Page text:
Responsive website design is also becoming more important for SEO. Recently Google implemented a change in their search engine for mobile, where websites without a responsive element would see their ranking penalised.

Mobile Websites are an Opportunity

There is a trend in mobile computing toward simple, quick interactions, designed for efficiency. Websites such as Amazon have leapt on this opportunity; their ‘one-click’ purchase facility has made buying through their mobile site and app as quick and simple as can be, which improves sales and customer retention.

Even if your website doesn’t sell online, any form of call to action can be enhanced with a version specifically for mobile;

  • Contact, callback and signup forms inserted directly into pages, rather than by following links to separate pages
  • Icons in place of text, helping those who may not have much time to read  overly wordy descriptions
  • larger fonts and bolder imagery, to fully utilise the screen and make information clearer to the user

Usability is King

If a visitor comes to your website from a desktop or laptop computer, odds are that they’ve been able to sit down and have fewer distractions. However, if a visitor is using a mobile phone, much fewer assumptions can be made about their situation.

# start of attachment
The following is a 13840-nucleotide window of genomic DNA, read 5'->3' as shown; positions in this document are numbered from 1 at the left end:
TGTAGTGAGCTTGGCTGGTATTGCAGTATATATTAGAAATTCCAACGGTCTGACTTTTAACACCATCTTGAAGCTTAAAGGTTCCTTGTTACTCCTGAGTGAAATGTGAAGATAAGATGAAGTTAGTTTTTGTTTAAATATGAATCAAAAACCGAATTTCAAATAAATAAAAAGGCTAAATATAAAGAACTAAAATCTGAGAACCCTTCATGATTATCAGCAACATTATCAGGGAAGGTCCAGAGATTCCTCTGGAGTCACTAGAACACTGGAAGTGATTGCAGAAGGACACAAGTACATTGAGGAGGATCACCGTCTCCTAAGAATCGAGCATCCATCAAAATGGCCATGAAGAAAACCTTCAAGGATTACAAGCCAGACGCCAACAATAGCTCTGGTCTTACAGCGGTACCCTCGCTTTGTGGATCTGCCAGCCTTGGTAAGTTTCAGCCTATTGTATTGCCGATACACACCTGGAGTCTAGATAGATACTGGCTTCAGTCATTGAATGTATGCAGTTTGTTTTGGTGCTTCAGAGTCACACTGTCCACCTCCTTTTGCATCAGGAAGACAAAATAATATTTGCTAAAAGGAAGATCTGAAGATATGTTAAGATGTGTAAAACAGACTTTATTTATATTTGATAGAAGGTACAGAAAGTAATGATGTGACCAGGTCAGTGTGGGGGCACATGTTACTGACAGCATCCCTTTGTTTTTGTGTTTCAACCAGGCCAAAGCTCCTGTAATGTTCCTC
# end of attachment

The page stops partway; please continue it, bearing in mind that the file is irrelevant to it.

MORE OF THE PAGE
Maybe they’re walking outside, and bright sunlight will make anything but the clearest text and imagery difficult to discern. Perhaps they have just a few seconds to make an order on your website, before they loose signal on the train. Or loud or distracting surrounds could make it difficult to concentrate on overly complex passages of text. A good responsive website will take all of this into account and make your website as easy to use as possible - encouraging visitor conversion and retention.

Mobile Design First, Desktop Design Later

The change in mobile visiting numbers has also prompted a change in the website development industry. Separate from the technical aspects of programming a layout that is responsive, designers are starting to design websites for mobile screens first. It makes sense to do things this way because instead of ‘squashing’ a desktop version of a website into a smaller space, this way elements should sit more naturally from the get go.

This change means that more and more websites have a good mobile layout, but it also means that the desktop version of those websites are starting to display the same sort of design ethos. The result is cleaner pages, bolder imagery and copy, and a focus on efficient interactions, on both mobile and desktop website designs.

If your website could benefit from an appraisal, get in touch at www.source-design.co.uk and we’d be happy to advise on how to get your website mobile.